Football Fans Could Be Allowed To Drink Alcohol In Stadium Seats If New Proposals Are Introduced
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Football fans could be allowed to drink alcohol while watching matches in stadiums for the first time in more than 35 years if new proposals are introduced.
Former Sports Minister Tracey Crouch has carried out a review into the beautiful game and has made several suggestions for new rules.
Crouch was tasked with taking on the review back in April following the failed launch of the European Super League, which was highly criticised by fans.
According to The Times, Crouch's independent review will push for a pilot scheme for clubs in the National League and League Two to be allowed to serve booze to spectators, with a view to rolling it out to higher levels - including the Premiership - if it's a success.
Football fans have been banned from drinking alcohol at stadiums since 1985, in an attempt to crack down on hooliganism.
However, Conservative MP Crouch say the current rules mean fans are more likely to binge drink and actually makes the problem worse.
She told The Times: "Our view on alcohol and football is outdated.
"It's not helped when you see scenes like we did at Wembley. But that's why I would pilot it first."
She added: "We kettle people into drinking quickly at half-time. And that is the unhealthy aspect of the football fan's relationship with alcohol.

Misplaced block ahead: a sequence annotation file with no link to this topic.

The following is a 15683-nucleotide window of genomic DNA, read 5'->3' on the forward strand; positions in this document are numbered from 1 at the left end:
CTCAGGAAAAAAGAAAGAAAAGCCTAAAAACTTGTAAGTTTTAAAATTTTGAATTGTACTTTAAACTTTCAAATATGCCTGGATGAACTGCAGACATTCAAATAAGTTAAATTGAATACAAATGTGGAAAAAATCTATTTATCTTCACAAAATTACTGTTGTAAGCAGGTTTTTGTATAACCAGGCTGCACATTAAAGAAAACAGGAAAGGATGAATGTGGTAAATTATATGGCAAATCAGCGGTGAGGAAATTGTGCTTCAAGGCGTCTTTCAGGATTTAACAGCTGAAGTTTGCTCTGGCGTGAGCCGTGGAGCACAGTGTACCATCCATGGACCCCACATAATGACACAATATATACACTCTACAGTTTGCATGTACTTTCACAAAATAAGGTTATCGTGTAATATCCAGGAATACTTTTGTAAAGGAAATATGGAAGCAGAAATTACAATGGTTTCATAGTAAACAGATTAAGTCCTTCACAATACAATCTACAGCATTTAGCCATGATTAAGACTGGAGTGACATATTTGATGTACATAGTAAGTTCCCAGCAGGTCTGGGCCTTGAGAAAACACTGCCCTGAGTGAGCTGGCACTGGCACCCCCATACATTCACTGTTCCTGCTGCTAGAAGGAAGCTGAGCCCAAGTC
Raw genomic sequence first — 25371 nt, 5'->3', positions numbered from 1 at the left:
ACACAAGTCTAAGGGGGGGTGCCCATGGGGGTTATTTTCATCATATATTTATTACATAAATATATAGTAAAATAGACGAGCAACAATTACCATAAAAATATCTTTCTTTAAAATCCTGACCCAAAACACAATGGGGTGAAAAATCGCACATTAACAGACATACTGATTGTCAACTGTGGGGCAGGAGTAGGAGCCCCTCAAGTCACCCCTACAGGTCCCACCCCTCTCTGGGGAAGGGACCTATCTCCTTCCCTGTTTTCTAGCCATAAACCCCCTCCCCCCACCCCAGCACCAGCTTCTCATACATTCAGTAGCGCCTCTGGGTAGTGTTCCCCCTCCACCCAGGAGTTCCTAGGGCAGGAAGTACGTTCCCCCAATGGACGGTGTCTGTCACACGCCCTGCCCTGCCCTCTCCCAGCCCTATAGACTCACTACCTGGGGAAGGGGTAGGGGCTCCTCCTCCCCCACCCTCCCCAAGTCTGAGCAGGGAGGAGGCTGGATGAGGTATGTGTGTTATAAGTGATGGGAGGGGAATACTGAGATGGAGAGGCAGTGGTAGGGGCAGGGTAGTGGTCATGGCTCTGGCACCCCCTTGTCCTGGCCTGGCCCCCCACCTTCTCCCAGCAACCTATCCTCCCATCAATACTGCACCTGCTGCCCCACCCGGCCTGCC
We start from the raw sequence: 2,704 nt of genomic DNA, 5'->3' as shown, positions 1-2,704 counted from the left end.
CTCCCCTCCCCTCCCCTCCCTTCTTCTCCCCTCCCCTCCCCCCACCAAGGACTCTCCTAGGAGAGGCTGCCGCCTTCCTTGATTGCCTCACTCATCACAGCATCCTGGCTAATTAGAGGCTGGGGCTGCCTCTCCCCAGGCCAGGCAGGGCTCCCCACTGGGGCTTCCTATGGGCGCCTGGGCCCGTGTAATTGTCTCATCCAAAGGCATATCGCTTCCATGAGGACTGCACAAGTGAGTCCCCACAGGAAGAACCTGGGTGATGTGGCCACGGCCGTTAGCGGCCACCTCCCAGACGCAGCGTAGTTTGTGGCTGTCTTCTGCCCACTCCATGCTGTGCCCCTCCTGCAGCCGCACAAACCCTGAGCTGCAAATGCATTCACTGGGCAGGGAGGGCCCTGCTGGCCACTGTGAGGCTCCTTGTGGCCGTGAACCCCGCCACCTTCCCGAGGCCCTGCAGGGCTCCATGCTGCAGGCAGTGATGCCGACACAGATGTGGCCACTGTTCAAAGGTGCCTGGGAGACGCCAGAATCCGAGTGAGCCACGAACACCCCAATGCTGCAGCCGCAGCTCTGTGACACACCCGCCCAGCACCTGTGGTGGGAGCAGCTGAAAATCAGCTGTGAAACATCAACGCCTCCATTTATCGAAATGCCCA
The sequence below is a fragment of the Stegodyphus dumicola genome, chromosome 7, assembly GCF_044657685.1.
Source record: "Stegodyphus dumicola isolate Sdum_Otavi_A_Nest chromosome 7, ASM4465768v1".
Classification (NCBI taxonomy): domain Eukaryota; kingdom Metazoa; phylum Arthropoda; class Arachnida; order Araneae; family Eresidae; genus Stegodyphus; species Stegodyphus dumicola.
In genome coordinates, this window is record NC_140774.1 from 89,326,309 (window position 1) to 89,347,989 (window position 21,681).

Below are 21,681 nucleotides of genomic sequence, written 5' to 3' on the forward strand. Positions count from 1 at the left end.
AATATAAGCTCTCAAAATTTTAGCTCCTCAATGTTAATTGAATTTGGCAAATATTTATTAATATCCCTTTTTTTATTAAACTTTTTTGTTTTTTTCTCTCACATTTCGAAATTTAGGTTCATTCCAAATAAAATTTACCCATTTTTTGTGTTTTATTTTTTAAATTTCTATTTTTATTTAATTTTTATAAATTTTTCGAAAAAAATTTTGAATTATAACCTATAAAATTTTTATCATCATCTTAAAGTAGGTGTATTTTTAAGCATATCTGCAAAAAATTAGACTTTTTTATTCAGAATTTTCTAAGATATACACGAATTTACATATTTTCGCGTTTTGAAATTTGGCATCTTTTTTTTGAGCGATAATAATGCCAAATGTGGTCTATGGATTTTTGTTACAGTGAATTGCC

"They drink a lot in a short space of time. So my recommendation is to pilot this and not have to down a pint at half-time."
Crouch went on to say that lifting an alcohol ban could also help secure the financial future of lower league clubs - she also pointed out that spectators of other sports, such as rugby and cricket can drink in stadiums.
She said: "Take a club like Dulwich Hamlet, which is in National League South.
"Its revenue is generated through its refreshments. If it gets promoted to the National League premier, it effectively stops generating that revenue during a game.
"They said openly in evidence to us that they cannot afford to get promoted because of the rules around alcohol.
"Lots of clubs generate a lot of their income through their bars and I think it's time to look at this issue again.
"We do have this bizarre situation where you can go to Headingley and drink as a cricket fan, but go to Elland Road and you can't drink as a football fan."